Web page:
[edit] Big tit movies / pictures of Farrah Fawcett

[edit] External link

[edit] References

  1. [http://news.yahoo.com/s/ap/20110202/ap_on_en_tv/us_smithsonian_farrah_fawcett "Farrah Fawcett's red swimsuit goes to Smithsonian", AP, 2 February 2011]
  2. 2.0 2.1 Hoffman, Kevin (3 August 2005). [http://www.clevescene.com/cleveland/touched-by-an-angel/Content?oid=1491587 Touched by an Angel]. Cleveland Scene. Retrieved on 2009-05-23.
  3. Brennan, Patricia. "The Saga of Farrah Fawcett – Ex-'Angel' Returns to TV as a Bad Girl Seeking Sanctuary", The Washington Post, 17 October 1999, p. Y7. Retrieved on 2009-05-23.
  4. People's Choice Awards Nominees & Winners: 1977. Sycamore Productions Inc.. Retrieved on 2009-05-23.[dead link]
  5. Spelling, p. 110.
  6. Alan Markfield (14 January 1980). "Lee's Lost Love". People Magazine. Retrieved 11 December 2010.
  7. California Births 1905–1995. Familytreelegends.com. Retrieved on 2010-09-30.
  8. Nelson, Valerie J.. "[http://www.latimes.com/news/obituaries/la-me-farrah-fawcett26-2009jun26,0,4388762.story Farrah Fawcett dies at 62; actress rose above 'Charlie's Angels']", Los Angeles Times, June 25, 2009. Retrieved on 2009-06-25.
  9. Stephen M. Silverman and Champ Clark. "[http://www.people.com/people/article/0,,20240288,00.html Farrah Fawcett Dies of Cancer at 62]", People (magazine), 25 June 2009. Retrieved on 2009-06-25.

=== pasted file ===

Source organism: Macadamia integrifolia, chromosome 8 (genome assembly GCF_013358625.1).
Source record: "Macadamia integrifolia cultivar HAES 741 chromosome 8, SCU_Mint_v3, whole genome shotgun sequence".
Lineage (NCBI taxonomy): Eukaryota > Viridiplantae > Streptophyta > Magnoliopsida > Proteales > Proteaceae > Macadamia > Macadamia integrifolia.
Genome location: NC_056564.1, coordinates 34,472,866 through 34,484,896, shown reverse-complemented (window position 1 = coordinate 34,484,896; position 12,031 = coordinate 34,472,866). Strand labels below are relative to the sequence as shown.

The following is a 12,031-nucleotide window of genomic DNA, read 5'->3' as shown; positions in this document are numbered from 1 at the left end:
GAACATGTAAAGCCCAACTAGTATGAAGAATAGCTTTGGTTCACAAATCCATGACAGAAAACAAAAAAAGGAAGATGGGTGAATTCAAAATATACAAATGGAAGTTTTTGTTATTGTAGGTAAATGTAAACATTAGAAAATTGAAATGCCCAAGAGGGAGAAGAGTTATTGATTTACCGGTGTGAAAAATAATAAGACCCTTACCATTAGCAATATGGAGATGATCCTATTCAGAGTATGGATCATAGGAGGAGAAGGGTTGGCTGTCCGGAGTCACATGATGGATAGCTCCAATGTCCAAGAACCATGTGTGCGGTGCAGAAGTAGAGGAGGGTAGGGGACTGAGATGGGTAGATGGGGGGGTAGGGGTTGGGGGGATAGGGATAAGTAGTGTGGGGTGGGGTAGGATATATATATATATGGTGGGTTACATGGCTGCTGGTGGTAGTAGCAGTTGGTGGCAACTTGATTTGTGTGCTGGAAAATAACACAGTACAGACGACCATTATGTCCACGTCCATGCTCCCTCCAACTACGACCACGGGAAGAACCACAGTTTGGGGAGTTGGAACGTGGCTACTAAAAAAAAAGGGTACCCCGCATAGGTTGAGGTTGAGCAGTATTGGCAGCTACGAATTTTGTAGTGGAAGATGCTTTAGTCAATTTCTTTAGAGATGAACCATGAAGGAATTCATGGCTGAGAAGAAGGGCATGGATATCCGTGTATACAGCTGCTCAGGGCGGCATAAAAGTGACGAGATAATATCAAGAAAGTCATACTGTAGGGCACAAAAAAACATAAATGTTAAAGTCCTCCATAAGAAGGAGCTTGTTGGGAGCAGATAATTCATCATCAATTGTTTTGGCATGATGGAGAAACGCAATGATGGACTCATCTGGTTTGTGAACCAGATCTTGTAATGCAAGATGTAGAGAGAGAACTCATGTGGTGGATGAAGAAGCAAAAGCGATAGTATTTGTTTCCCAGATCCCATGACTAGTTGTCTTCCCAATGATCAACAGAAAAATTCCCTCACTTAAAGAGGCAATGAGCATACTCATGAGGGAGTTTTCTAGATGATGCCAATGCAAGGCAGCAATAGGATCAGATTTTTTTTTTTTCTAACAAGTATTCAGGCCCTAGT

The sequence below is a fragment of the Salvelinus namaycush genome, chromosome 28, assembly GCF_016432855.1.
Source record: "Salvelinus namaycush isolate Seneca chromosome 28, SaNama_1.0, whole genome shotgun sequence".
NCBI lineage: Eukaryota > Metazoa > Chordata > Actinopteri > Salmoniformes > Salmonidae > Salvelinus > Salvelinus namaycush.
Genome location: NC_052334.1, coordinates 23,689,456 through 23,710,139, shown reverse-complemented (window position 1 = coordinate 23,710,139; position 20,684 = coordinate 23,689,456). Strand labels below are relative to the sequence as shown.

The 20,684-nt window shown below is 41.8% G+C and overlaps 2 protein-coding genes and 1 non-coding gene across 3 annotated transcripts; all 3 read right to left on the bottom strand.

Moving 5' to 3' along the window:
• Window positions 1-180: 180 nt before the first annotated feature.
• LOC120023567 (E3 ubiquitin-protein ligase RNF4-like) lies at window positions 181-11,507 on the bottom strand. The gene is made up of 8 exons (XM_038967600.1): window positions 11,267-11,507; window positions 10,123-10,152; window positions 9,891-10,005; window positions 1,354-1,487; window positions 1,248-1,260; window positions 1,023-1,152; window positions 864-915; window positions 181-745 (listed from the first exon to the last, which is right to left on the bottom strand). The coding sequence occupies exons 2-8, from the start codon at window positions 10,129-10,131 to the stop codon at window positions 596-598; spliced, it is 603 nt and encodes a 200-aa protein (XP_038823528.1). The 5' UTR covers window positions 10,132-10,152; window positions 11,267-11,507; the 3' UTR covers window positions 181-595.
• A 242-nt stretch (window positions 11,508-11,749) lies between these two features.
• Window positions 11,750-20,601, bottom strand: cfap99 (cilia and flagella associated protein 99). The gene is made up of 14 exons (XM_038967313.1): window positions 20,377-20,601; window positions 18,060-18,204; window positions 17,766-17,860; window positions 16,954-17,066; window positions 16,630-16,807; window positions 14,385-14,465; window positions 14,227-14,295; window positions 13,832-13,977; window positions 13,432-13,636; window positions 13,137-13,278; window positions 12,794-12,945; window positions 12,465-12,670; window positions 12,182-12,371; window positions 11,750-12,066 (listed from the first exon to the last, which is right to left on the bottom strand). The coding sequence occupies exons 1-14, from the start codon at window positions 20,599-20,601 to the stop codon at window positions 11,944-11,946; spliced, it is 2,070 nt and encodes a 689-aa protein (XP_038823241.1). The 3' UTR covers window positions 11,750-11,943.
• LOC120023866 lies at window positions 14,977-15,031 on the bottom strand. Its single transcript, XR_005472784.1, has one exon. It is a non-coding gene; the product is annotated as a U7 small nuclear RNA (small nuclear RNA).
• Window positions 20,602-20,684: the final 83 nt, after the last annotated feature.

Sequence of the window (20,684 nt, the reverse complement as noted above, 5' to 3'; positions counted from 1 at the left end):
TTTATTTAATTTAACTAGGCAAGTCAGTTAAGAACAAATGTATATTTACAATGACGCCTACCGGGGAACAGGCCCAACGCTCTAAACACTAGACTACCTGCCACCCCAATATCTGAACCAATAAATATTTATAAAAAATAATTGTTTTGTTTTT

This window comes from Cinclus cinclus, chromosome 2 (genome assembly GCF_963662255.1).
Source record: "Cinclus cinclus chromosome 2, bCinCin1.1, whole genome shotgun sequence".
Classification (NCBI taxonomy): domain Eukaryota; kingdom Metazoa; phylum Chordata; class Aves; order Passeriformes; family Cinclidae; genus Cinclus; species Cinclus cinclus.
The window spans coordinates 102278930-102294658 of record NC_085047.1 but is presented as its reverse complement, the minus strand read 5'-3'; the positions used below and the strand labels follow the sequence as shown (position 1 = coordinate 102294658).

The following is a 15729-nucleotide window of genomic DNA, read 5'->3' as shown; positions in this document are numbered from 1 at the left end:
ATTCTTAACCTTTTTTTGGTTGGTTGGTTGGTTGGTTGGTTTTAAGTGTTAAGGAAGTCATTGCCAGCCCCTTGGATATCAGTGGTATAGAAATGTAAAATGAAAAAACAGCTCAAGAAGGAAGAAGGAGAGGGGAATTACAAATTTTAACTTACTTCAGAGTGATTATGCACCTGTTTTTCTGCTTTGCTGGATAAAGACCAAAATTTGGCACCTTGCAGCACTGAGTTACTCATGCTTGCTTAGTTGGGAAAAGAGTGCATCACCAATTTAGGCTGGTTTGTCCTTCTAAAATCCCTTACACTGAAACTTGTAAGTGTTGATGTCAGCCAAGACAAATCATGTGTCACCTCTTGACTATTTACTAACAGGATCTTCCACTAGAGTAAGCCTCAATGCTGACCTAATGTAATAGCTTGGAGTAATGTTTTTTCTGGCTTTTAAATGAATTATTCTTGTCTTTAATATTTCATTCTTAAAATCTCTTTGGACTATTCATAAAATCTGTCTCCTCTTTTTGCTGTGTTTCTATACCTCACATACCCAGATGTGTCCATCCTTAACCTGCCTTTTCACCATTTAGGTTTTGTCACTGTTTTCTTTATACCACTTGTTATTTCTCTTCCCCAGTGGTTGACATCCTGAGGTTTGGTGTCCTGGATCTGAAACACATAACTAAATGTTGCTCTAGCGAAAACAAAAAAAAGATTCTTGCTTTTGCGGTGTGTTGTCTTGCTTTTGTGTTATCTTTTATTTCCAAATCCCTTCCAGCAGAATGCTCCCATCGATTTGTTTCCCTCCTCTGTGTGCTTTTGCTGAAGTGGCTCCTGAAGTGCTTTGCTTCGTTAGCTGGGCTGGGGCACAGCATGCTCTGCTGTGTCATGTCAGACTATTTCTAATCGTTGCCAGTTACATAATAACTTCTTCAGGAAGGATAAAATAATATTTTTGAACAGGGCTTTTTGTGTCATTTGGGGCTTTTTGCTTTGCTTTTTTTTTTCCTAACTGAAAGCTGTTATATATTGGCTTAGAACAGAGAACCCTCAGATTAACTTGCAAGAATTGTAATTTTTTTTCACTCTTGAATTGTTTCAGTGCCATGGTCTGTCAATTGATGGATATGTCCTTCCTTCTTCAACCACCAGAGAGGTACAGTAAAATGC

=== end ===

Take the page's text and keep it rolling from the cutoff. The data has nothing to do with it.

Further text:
10. Ditzian, Eric. "Farrah Fawcett Dies At 62", MTV News, June 25, 2009. Retrieved on 2009-06-25.
  11. "[http://www.latimes.com/news/nationworld/wire/ktla-farrah-fawcett-obit,1,4169513.story Farrah Fawcett Dies After 3 Year Battle With Cancer]", Los Angeles Times, June 25, 2009. Retrieved on 2009-06-25. {{Dead link|date=September 2011|bot=RjwilmsiBot}}
  12. Dean Goodman. Farrah Fawcett funeral set for Tuesday in L.A.. Comcast.net. Retrieved on 2009-06-28.[dead link]
  13. Ryan & Redmond O'Neal, Kate Jackson, Alana Stewart Gather for Farrah Fawcett Funeral. Eonline (1 July 2009). Retrieved on 2009-07-01.[dead link]
  14. [http://news-briefs.ew.com/2009/06/farrah- fawcett-2020-special.html Farrah Fawcett: '20/20' special episode with Barbara Walters to air tonight]. Entertainment Weekly.com (June 25, 2009). Retrieved on 2009-06-26.
  15. Tracy Phillips (26 June 2009<!- – 1:32 pm -->). [http://www.fancast.com/blogs/tv-news/fellow-angels-pay-tribute-to-farrah/? cmpid=FCST_beta Fellow 'Angels' Pay Tribute to Farrah]. Fancast news. Comcast. Retrieved on 2009-06-27.
  16. Michael Jackson & Farrah Fawcett TV Specials Slated. E! Online (27 June 2009). Retrieved on 2009-06-28.